Is it just me, or does that upper image, of the amoeboid form, remind you of someone? And… I just realized… that someone also has two apparent flagellae at the top of his head, which unfurl during times of stress!! What better proof do you want of our shared ancestry with Naegleria, eh? No? Oh, what – you mean citing widely published and viewed cartoons is not good enough evidence for you (even though that is a standard of evidence good enough for a third of the good people of Texas)? You want all the boring science-y stuff instead? Well, go read the paper then, which the journal Cell has graciously made freely available!

The paper (luckily for you) turns out to be far from boring. It is indeed quite fascinating because, apart from presenting the complete genome sequence of this remarkable free-living protist, Fritz-Laylan et al also describe several genetic modules for aerobic and anaerobic metabolism (for these guys can do both), amoeboid motility, and a number of other structural and functional necessities of the ecologically diverse lifestyles common to their clade. Further, comparisons with genomes of other protists allow them to predict which genes might have been present in the genome of the common ancestor to all eukaryotes. As the first representative of a fifth (out of 6) major clade of eukaryotes whose genomes have been sequenced thus far, Naegleria holds great promise of generating fresh insights into the early evolution and diversificatiion of eukaryotes. While their lineage diverged from the one we hail from about, oh, a billion or so years ago, understanding their genome brings us closer to understanding and reconstructing the genome of our shared ancestors, those early free-living eukaryotes that gave rise to us both. For it turns out that they contain over 4000 protein families that are similar to ones we have, and therefore were likely found in that common ancestor! That ancestor was presumably also quite versatile and equipped with a set of flexible modules to deal with the diverse environments of that time. And that remarkable flexibility probably underlies the extraordinary diversity of organisms that subsequently evolved from that ancestor. How fascinating and wonderful is that! (Even if some of us later lost the ability to transform ourselves and float away when under stress!)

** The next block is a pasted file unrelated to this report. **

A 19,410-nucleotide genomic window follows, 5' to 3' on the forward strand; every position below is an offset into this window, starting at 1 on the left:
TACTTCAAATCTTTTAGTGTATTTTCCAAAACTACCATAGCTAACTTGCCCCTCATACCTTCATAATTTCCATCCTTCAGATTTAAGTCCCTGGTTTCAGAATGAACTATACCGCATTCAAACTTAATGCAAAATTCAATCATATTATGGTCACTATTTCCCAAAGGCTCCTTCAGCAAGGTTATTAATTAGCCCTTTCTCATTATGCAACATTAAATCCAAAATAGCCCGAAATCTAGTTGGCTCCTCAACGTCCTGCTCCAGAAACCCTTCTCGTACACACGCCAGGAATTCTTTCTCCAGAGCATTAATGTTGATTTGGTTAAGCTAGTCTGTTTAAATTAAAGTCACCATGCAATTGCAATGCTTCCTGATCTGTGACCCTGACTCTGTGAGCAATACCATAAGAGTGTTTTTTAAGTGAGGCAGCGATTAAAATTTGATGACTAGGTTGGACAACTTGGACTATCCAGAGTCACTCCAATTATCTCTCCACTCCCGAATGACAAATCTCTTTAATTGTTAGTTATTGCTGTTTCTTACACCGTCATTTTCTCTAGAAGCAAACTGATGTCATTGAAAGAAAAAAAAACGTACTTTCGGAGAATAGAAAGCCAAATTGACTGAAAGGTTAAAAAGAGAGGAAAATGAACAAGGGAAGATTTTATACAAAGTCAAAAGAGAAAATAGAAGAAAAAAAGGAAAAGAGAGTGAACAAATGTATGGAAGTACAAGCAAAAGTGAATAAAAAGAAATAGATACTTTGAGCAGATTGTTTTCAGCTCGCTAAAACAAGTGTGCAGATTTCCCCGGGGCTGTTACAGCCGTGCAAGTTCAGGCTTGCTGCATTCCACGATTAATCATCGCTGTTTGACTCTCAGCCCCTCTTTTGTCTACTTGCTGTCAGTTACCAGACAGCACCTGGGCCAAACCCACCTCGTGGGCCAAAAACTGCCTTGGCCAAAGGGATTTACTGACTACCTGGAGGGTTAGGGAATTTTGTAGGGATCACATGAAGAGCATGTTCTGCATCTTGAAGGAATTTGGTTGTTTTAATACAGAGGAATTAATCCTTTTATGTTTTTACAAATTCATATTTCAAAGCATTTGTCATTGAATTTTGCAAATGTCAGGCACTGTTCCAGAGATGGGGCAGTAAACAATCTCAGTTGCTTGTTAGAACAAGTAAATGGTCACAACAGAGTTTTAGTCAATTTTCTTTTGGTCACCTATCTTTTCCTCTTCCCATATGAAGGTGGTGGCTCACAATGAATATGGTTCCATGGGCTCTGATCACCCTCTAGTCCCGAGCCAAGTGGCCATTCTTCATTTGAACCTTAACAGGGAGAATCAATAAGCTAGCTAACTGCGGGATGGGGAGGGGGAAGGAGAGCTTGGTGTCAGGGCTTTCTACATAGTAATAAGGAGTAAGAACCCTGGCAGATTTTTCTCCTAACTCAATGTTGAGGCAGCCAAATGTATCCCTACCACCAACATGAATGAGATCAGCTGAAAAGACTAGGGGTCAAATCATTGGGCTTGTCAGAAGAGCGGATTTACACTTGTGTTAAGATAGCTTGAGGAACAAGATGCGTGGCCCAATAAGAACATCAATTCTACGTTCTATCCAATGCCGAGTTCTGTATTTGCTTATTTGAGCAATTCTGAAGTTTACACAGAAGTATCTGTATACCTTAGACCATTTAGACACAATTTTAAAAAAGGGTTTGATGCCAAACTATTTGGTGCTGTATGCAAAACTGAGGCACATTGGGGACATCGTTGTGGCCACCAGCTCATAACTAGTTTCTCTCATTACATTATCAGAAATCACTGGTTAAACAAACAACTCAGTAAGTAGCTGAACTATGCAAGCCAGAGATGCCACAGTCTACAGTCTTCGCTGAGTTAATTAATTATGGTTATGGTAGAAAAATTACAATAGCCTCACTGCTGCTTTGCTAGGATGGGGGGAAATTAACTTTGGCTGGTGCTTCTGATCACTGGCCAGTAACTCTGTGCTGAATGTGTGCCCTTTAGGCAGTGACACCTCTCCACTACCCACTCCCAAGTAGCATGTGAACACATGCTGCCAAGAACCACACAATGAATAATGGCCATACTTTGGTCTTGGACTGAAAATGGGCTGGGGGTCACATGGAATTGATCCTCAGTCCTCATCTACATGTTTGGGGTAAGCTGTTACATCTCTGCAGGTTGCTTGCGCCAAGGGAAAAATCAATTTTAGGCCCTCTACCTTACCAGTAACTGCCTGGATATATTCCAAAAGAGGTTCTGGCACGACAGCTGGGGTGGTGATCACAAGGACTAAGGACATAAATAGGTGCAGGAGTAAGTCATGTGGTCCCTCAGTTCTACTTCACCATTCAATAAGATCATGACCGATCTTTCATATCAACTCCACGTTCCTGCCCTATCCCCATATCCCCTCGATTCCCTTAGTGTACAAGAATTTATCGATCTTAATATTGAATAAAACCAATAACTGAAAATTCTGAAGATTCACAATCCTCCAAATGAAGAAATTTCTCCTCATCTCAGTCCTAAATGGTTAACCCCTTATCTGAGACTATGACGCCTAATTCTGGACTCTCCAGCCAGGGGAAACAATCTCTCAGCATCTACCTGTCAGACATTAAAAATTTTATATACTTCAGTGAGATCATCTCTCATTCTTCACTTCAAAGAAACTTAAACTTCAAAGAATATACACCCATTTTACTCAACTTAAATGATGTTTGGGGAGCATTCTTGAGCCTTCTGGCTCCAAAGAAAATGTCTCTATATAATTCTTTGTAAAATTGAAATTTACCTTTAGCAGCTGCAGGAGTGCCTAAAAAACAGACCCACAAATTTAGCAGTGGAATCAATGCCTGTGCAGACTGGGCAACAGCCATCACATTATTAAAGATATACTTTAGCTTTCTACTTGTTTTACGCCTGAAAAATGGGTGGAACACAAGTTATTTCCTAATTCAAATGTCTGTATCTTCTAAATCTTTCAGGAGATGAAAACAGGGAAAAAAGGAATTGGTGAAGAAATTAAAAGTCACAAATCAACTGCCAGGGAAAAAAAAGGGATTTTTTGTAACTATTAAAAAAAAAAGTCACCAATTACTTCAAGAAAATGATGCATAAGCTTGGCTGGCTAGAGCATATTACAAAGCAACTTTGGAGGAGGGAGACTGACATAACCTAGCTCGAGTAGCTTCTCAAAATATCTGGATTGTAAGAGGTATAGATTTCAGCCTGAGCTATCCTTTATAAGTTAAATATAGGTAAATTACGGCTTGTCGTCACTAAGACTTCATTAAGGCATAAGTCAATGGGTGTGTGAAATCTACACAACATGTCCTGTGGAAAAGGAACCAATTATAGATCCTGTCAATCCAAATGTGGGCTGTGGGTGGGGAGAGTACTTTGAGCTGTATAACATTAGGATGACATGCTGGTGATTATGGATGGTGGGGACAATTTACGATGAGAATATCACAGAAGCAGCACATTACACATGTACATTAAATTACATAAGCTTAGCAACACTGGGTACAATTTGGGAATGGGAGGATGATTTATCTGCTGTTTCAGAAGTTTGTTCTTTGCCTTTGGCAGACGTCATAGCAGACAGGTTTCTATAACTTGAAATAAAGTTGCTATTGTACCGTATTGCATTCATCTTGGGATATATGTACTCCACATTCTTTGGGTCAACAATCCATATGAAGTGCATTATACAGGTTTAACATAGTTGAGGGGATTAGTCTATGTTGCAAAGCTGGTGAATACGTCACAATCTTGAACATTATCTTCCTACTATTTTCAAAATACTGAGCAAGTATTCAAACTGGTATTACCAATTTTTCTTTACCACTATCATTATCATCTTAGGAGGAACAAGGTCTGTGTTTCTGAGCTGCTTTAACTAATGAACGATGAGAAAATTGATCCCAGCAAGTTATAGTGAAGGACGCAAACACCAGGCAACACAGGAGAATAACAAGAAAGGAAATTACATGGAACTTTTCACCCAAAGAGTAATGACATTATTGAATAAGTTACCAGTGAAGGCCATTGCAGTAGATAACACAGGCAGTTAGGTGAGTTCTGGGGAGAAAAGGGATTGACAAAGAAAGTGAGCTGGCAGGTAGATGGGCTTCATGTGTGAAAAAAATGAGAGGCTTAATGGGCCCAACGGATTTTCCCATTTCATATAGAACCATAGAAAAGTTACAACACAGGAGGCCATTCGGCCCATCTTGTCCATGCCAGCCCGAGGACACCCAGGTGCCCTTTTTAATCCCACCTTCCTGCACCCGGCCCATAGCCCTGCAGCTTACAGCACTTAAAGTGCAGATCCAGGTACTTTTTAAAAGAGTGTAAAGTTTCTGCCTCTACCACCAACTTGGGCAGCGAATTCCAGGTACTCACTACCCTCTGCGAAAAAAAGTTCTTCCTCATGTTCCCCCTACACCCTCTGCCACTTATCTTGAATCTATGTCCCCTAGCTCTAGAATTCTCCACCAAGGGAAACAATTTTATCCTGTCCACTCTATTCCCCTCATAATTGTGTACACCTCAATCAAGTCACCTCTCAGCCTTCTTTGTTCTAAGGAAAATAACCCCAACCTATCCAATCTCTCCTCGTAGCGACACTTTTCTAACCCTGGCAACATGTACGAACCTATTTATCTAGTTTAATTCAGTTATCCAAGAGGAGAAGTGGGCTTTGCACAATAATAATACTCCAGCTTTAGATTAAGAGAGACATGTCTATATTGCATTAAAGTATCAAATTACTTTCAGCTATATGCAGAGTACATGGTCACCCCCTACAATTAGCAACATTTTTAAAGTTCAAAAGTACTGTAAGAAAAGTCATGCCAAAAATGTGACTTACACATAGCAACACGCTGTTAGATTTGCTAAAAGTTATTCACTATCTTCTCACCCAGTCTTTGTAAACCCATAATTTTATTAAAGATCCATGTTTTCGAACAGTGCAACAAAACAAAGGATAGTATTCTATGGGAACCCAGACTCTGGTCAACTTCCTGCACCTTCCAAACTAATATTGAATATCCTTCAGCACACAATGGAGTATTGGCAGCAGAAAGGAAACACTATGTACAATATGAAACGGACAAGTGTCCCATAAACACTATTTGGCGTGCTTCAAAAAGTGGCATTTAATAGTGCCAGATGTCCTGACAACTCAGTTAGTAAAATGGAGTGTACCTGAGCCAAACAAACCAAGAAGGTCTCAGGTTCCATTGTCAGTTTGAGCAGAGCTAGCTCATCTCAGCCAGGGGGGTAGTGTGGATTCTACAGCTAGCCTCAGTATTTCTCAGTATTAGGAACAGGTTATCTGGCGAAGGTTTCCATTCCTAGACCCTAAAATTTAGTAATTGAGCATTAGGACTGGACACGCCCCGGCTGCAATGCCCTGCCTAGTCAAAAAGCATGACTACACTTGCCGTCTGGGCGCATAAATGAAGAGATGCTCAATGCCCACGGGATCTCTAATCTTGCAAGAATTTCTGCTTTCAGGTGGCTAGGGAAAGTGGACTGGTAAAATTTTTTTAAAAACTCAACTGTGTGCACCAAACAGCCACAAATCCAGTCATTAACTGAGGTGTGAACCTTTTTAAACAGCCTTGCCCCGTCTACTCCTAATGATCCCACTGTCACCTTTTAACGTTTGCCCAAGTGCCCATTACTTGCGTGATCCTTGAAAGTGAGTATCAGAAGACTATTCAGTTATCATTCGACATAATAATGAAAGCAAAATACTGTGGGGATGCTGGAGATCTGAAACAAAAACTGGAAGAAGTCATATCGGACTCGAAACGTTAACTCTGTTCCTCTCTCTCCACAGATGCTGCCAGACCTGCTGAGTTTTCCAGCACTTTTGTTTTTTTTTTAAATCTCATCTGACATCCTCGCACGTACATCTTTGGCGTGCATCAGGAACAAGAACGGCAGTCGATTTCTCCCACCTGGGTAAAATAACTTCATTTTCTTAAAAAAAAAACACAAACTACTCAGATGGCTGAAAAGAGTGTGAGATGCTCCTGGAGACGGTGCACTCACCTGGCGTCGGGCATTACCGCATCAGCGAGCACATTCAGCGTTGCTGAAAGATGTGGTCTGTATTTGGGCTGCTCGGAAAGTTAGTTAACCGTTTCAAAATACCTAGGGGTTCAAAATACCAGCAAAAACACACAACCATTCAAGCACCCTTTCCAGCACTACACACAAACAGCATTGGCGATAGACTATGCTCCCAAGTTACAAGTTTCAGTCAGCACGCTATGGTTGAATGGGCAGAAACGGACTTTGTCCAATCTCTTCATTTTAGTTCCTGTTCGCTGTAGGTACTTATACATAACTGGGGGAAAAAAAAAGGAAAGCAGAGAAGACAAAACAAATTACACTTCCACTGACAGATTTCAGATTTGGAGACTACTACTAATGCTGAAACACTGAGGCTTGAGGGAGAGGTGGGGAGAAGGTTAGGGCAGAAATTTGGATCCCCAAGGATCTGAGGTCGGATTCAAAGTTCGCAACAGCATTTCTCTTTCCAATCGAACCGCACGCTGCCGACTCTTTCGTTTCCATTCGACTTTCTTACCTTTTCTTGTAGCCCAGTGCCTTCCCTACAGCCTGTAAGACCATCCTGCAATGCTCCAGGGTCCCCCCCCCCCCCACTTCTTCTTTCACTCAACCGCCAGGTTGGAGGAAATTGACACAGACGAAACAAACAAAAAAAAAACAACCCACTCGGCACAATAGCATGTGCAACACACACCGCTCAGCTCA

Let me end with a video where the lead authors talk about what Nargleria‘s genome can tell us about our own ancestry:


Fritz-Laylin, L., Prochnik, S., Ginger, M., Dacks, J., Carpenter, M., Field, M., Kuo, A., Paredez, A., Chapman, J., & Pham, J. (2010). The Genome of Naegleria gruberi Illuminates Early Eukaryotic Versatility Cell, 140 (5), 631-642 DOI: 10.1016/j.cell.2010.01.032

The immortal HeLa cells and their source, Henrietta Lacks

ABC World News aired this story last Sunday, which includes a short interview clip with Rebecca Skloot, whose book The Immortal Life of Henrietta Lacks is just hitting the stores. And yes, the woman’s name is Lacks – but lame as it seems, the ABC website and video have misspelt it!! The story itself is quite remarkable, and really well told. I will try to post a review of the book here as I’m hoping to finish reading it soon.

Posted via web from a leaf warbler’s gleanings